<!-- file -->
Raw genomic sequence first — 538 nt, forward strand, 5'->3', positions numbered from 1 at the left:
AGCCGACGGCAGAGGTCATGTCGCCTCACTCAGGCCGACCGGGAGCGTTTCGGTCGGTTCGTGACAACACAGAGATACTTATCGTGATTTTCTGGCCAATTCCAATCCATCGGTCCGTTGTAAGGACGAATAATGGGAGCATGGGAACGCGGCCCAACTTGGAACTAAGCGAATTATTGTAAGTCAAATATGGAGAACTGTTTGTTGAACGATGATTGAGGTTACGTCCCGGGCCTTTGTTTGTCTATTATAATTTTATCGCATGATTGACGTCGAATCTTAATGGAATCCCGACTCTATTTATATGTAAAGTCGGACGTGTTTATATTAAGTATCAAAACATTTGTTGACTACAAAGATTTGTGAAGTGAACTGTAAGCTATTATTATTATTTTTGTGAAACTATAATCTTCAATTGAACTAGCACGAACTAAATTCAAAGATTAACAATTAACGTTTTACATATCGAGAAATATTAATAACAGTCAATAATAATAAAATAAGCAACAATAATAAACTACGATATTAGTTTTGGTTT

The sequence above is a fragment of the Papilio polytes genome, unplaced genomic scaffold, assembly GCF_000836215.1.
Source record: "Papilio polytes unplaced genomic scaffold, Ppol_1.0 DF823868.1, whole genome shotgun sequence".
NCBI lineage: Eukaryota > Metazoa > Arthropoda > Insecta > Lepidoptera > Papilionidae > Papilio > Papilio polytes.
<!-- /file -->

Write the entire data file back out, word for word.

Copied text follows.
Raw genomic sequence first — 538 nt, forward strand, 5'->3', positions numbered from 1 at the left:
AGCCGACGGCAGAGGTCATGTCGCCTCACTCAGGCCGACCGGGAGCGTTTCGGTCGGTTCGTGACAACACAGAGATACTTATCGTGATTTTCTGGCCAATTCCAATCCATCGGTCCGTTGTAAGGACGAATAATGGGAGCATGGGAACGCGGCCCAACTTGGAACTAAGCGAATTATTGTAAGTCAAATATGGAGAACTGTTTGTTGAACGATGATTGAGGTTACGTCCCGGGCCTTTGTTTGTCTATTATAATTTTATCGCATGATTGACGTCGAATCTTAATGGAATCCCGACTCTATTTATATGTAAAGTCGGACGTGTTTATATTAAGTATCAAAACATTTGTTGACTACAAAGATTTGTGAAGTGAACTGTAAGCTATTATTATTATTTTTGTGAAACTATAATCTTCAATTGAACTAGCACGAACTAAATTCAAAGATTAACAATTAACGTTTTACATATCGAGAAATATTAATAACAGTCAATAATAATAAAATAAGCAACAATAATAAACTACGATATTAGTTTTGGTTT

The sequence above is a fragment of the Papilio polytes genome, unplaced genomic scaffold, assembly GCF_000836215.1.
Source record: "Papilio polytes unplaced genomic scaffold, Ppol_1.0 DF823868.1, whole genome shotgun sequence".
NCBI lineage: Eukaryota > Metazoa > Arthropoda > Insecta > Lepidoptera > Papilionidae > Papilio > Papilio polytes.